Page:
Chaperones play a critical role in the smooth operation of a school trip and are an asset for ensuring student safety. However, parents, teachers, and school staff all volunteer to chaperone with different expectations of what the role entails. Responsibilities and duties must be clearly communicated for chaperones to be effective on a school trip.
What are these responsibilities? What makes for the best team of chaperones?
Chaperones are carefully selected.
- If teachers will not be chaperoning, does your school require additional clearances for parents?
- Consider your hotel room arrangements. Do the genders of your chaperones accommodate the occupancy (quad, triple, double) of your trip agreement?
- Can you trust this chaperone? Are they attending the trip for the right reasons?
If the genders of your chaperones do not accommodate the occupancy of your agreement, a paid supplement may be required. Plan ahead if clearances are needed. These can often take weeks or months to process.
Chaperones understand their roles and duties before the trip.
- Hold a meeting before the trip to communicate expectations.
- Assign specific duties to each chaperone.
Chaperones are often very eager to help, but they need to be pointed in the right direction. Your trip will run much smoother if specific duties are communicated early and often. Otherwise, chaperones may be along “for the ride” and add further chaos and confusion during the trip.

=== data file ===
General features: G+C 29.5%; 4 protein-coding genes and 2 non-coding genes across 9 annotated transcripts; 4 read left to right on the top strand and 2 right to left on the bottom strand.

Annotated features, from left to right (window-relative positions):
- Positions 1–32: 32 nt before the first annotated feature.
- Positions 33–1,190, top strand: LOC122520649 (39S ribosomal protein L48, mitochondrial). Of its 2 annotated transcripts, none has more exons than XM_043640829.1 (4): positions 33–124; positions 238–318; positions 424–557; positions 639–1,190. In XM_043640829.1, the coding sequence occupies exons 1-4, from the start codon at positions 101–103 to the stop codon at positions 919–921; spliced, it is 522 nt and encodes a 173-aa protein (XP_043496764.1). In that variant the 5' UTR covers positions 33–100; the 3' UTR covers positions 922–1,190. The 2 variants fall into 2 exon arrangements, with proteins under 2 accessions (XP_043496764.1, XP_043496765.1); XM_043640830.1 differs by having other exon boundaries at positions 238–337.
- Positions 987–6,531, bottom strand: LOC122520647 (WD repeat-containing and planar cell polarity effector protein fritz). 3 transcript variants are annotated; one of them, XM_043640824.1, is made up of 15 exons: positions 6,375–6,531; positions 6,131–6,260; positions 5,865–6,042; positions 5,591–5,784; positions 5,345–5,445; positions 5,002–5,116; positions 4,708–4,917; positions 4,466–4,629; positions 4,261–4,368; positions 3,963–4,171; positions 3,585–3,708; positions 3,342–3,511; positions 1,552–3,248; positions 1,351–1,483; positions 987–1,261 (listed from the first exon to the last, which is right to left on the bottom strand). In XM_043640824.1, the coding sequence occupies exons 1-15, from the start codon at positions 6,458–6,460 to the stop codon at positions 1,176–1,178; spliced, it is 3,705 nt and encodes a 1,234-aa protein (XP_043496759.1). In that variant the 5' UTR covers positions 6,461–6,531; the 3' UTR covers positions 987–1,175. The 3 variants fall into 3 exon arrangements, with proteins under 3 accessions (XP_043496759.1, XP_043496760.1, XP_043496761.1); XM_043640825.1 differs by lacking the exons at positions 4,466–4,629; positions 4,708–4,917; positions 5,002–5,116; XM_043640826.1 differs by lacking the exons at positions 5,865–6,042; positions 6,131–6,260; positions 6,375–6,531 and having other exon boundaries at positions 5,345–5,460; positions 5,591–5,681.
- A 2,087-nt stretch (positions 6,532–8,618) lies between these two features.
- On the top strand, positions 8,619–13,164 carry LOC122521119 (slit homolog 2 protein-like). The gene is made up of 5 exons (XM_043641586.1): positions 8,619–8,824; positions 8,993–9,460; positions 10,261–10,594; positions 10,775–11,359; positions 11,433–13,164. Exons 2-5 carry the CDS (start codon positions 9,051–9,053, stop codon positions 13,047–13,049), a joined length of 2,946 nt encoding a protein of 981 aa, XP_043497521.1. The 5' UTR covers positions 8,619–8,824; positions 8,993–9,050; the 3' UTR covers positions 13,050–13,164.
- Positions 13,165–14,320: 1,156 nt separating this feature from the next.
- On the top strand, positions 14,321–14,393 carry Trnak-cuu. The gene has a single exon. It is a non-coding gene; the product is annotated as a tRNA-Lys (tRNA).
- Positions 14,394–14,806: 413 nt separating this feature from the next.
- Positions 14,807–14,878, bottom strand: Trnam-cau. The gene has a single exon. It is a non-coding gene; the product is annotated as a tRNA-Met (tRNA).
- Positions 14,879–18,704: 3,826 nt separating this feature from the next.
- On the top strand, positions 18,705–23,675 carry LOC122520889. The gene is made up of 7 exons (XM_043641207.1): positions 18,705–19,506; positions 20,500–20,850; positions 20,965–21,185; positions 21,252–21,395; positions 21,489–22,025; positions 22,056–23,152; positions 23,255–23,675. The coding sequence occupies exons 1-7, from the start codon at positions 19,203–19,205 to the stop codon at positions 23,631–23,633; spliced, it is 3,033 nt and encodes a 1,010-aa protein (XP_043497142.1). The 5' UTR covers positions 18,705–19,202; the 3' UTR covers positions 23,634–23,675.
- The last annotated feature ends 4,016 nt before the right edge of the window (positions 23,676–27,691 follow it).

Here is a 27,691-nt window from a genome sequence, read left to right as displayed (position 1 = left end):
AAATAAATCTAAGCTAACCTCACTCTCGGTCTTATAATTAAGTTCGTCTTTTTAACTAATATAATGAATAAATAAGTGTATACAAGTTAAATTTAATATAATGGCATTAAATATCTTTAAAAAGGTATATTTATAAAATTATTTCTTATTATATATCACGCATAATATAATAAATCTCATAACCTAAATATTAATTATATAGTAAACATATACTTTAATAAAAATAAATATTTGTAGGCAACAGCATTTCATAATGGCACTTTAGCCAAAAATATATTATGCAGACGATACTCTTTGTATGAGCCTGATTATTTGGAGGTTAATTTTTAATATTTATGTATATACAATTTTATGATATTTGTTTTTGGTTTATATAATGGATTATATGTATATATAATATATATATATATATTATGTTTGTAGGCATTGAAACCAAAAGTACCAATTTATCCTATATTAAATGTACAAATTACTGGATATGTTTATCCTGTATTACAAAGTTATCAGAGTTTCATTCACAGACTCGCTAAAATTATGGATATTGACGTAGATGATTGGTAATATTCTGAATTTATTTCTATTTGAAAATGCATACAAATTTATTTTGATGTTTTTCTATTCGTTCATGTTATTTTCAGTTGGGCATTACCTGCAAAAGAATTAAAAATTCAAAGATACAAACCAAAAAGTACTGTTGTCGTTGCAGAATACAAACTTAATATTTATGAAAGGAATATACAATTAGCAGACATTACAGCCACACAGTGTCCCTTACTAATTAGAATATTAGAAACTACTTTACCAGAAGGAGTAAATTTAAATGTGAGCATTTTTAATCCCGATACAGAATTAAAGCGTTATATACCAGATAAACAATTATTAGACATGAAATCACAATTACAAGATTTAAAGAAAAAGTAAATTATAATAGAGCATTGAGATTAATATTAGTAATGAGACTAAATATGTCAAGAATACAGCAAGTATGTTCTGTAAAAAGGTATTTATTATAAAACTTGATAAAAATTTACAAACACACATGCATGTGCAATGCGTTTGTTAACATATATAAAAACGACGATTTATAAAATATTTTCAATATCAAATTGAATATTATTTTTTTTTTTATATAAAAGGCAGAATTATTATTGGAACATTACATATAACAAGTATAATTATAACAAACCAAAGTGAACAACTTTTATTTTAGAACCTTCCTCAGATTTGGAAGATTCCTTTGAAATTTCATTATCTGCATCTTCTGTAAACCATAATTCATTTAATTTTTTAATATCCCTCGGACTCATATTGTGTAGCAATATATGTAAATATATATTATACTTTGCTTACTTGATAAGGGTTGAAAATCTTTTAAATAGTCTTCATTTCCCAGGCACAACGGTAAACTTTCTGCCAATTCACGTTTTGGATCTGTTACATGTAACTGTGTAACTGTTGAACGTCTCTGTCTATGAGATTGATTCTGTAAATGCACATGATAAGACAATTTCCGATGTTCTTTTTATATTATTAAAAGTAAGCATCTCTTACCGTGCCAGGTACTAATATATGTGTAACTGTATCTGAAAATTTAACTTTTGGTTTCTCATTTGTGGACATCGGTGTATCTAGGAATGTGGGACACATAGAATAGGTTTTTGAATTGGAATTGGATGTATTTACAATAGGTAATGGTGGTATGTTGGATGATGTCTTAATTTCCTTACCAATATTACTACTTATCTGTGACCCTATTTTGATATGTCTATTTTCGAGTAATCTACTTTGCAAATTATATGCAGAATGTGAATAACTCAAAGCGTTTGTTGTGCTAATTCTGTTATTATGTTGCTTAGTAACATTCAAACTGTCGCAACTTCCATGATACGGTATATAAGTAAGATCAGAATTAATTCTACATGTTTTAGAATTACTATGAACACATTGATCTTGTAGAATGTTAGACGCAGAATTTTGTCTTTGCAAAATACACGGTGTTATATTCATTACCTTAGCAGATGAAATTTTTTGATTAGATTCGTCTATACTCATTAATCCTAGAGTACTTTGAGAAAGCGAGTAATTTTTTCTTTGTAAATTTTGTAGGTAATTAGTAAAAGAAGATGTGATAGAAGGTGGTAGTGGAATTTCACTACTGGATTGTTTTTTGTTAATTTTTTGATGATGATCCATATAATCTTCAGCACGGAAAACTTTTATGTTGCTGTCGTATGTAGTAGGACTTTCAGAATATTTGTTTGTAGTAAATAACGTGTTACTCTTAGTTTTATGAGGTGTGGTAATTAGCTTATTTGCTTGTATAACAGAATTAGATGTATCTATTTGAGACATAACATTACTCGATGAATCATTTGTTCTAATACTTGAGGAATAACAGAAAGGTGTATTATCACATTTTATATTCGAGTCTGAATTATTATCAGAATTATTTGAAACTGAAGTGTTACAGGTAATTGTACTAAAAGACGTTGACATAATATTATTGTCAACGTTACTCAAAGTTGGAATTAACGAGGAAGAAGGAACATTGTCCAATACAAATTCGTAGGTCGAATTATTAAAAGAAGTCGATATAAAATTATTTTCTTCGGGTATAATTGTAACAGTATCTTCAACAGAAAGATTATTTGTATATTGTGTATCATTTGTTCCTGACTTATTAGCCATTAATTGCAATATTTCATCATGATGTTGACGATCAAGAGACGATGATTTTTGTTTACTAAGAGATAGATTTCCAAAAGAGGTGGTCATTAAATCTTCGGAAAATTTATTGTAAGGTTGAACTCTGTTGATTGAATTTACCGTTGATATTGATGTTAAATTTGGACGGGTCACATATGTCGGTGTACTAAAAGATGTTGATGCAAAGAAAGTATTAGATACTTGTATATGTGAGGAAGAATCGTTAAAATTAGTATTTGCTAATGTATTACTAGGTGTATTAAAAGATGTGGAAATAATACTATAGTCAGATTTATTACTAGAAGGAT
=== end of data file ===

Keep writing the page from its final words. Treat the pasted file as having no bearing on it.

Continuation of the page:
Chaperones get to know their destination ahead of time.
- Provide chaperones with destination maps, either in hard-copy or by sending a link via email.
- If there are special procedures for a destination site (such as security), provide chaperones with the appropriate information.
- Provide chaperones with an extra copy of the itinerary.
If it is a chaperone’s first visit to your destination, maps and other informative materials can relieve initial anxiety and tension. The more familiar your team is with the sites and regulations, the more helpful they will be on the trip. Hard copies of materials are more likely to be reviewed during the bus ride to your destination.
Chaperones are connected by phone and group messages.
- Create a list of chaperone cell phone numbers for each bus.
- Distribute the phone list to each chaperone to program in their phones.
- Create a chaperone group text message list to send meeting time reminders or use Remind to send for free.
Keeping communication open and easy between the chaperones on your bus will increase the efficiency of your trip. If you are in a crowded or noisy place and the bus leader cannot hear their phone ring, chaperones will be able to contact another chaperone. If a chaperone is running late to a meeting location, multiple options exist to contact. Bus leaders with a chaperone group message service in place can send easy reminders or change of plan notifications. Each of these communication measures can save valuable time on a trip.
Chaperones are assigned to a specific set of students.
- Assign a specific group of students to each chaperone.
- All students in this group should be on the same bus as the chaperone.
- Assign students by hotel room. One to three hotel rooms (4-12 students) is a manageable number of students per chaperone.
- Clearly communicate that chaperones will be in charge of these students at the hotel, on the bus, and while visiting your destination.
- Organize your chaperone groups using this roster.